As we head toward Labor Day, I dream of a leisurely transition in which we stretch, take a deep breath of sunblock and bug spray, slowly pull ourselves from lawn chair, beach chair or hammock, and ease back into our work lives, having spent a quiet month because our career workload slows down in August.
But that’s hardly true for anybody anymore.
I read business-page stories now and then about how American productivity has stalled. In them, I rarely find consideration of the number of workers who are already doing the job of three and they just might be tapped out.
Some companies talk about their commitment to creating a balance between career and personal lives, but for most, it’s largely lip service. I was thinking about that even before I read the New York Times article about Amazon. At least Amazon appears to be upfront: Forget your personal life; if you come to work here, you belong to us 24/7.
And then there’s Walmart’s approach to labor. They recently blamed lowered earnings projections on the increase they made in employee salaries, even though the company hasn’t strayed very far from their old business model, the one where their employees were more like lightly reimbursed volunteers.
If you work in the Consumer sector, don’t even think about getting Labor Day off (or most holidays, come to that). And while you’re on the job, customers will blame you because the place you work is short-staffed and those who are there have been too often astoundingly under-trained. If a business pays low wages, it’s more likely to suffer high turnover. Training new staff well isn’t cheap, so if the company doesn’t want to pay for it, it must rely on overworked employees to carry the new guy till he gets trained by osmosis. There has to have been a cost-benefit analysis done somewhere that says the cost in the number of disaffected customers isn’t great enough to justify adequate training. But I wonder if the people who did the analysis are the same ones who declared subprime mortgages would never default.
Okay, I'm almost done.
The transition into Labor Day ought to be much less stressful for all of us; we ought to have more time to enjoy it.
It seems the least I can do—and it really is the least I can do—is share a recipe for a homemade treat that is easy, easy, and—did I mention—easy. Maybe you'll get to spend a few more precious minutes in the hammock reading a mystery before the guests arrive.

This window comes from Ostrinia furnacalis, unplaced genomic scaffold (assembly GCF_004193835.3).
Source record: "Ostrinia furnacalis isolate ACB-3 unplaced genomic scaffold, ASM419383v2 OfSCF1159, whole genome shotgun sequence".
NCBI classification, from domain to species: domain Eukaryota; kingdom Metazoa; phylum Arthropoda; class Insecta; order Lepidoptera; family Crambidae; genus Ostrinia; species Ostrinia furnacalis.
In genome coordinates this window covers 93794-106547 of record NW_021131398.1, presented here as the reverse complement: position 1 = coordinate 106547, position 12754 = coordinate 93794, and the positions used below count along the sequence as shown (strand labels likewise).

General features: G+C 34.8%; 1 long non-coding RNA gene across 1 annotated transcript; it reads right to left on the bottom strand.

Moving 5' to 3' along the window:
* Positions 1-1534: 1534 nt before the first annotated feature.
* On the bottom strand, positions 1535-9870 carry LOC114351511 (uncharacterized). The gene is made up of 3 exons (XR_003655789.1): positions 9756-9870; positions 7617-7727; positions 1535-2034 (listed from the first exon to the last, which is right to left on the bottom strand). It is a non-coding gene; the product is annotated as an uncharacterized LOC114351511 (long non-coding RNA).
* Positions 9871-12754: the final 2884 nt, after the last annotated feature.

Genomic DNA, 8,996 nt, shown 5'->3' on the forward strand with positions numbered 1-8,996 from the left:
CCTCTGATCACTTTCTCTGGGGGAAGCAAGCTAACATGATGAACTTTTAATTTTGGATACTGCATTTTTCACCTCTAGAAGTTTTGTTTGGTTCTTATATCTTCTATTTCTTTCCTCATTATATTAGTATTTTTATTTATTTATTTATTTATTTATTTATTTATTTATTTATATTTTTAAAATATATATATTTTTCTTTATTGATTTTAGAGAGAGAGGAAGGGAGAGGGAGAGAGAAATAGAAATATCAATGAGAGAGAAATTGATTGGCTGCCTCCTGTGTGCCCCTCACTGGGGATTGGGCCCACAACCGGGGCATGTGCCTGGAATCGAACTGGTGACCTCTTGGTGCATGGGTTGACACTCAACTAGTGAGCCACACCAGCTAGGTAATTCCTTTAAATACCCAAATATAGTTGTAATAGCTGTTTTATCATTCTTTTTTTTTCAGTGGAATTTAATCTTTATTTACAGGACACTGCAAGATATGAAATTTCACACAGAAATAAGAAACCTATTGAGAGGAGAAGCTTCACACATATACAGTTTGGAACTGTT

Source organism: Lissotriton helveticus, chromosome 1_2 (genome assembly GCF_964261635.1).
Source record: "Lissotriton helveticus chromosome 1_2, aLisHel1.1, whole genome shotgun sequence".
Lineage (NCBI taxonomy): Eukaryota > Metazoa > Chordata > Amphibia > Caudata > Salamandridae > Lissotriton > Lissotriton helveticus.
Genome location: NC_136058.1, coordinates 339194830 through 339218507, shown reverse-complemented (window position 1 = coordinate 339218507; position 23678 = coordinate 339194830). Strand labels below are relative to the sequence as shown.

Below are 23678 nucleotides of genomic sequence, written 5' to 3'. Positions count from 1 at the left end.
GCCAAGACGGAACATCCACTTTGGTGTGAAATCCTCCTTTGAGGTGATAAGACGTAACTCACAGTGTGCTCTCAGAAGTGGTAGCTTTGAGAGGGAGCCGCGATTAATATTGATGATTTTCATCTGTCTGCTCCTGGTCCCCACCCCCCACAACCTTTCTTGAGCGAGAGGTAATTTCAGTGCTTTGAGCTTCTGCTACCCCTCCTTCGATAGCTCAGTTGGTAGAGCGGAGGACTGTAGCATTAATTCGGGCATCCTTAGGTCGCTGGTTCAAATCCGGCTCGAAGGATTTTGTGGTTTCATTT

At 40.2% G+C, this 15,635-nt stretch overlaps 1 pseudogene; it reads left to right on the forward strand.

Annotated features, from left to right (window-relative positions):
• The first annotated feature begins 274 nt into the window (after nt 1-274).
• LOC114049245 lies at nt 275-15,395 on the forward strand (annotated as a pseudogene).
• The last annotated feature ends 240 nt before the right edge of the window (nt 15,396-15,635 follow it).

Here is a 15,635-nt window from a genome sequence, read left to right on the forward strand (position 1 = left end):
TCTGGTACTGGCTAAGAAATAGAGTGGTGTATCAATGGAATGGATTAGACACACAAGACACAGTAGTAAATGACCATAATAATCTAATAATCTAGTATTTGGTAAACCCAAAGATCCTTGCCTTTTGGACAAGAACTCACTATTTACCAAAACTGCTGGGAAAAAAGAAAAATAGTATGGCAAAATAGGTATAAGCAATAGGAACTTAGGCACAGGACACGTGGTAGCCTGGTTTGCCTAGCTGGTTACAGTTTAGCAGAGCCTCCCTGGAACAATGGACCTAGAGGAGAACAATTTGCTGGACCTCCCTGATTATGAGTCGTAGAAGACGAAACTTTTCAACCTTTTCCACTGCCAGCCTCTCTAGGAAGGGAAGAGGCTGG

Easy Peasy, Fresh and Squeezy SangriaTwo things to keep in mind: One, if you like your red wine really sweet, this recipe is not for you; two, re-read One.
What you’re going to need.
1 pitcher; a bit of clingy plastic wrap to cover the top
1 ounce of brandy. Use the cognac you bought last Christmas when you planned to look sophisticated
4 tablespoons sugar
1 bottle of red wine (750 ml). Please don’t use any wine you wouldn’t drink straight
1 lemon, cut into 4 wedges; leave rind on
1 large orange, cut into 6 wedges; leave rind on
2 cups club soda (added right before serving)
What you’re going to do
Add the brandy to the pitcher
Add the sugar and stir till the sugar is uniformly distributed
Add the bottle of red wine, pouring slowly down the side so you don’t splatter it all over yourself
Stir till wine and sugar mixture are combined
Add lemon and orange wedges. If the fruit is “seedy”, dig out as many seeds as you easily can with your thumbnail
Stir, cover with plastic wrap, and refrigerate till well chilled, about 4 hours
When time to serve, uncover the pitcher. Squeeze the fruit wedges’ juices into the pitcher. If the fruit was seedy or you have an abiding fear of pulp, squeeze through a strainer. Discard wedges.
Add the club soda, stir and serve (straight or over ice)
This sangria also goes very well with hearty fall and winter dishes, so you can enjoy it as well at Thanksgiving and Christmas when we get Labor Day on steroids.
Copyright 2015 Sheila York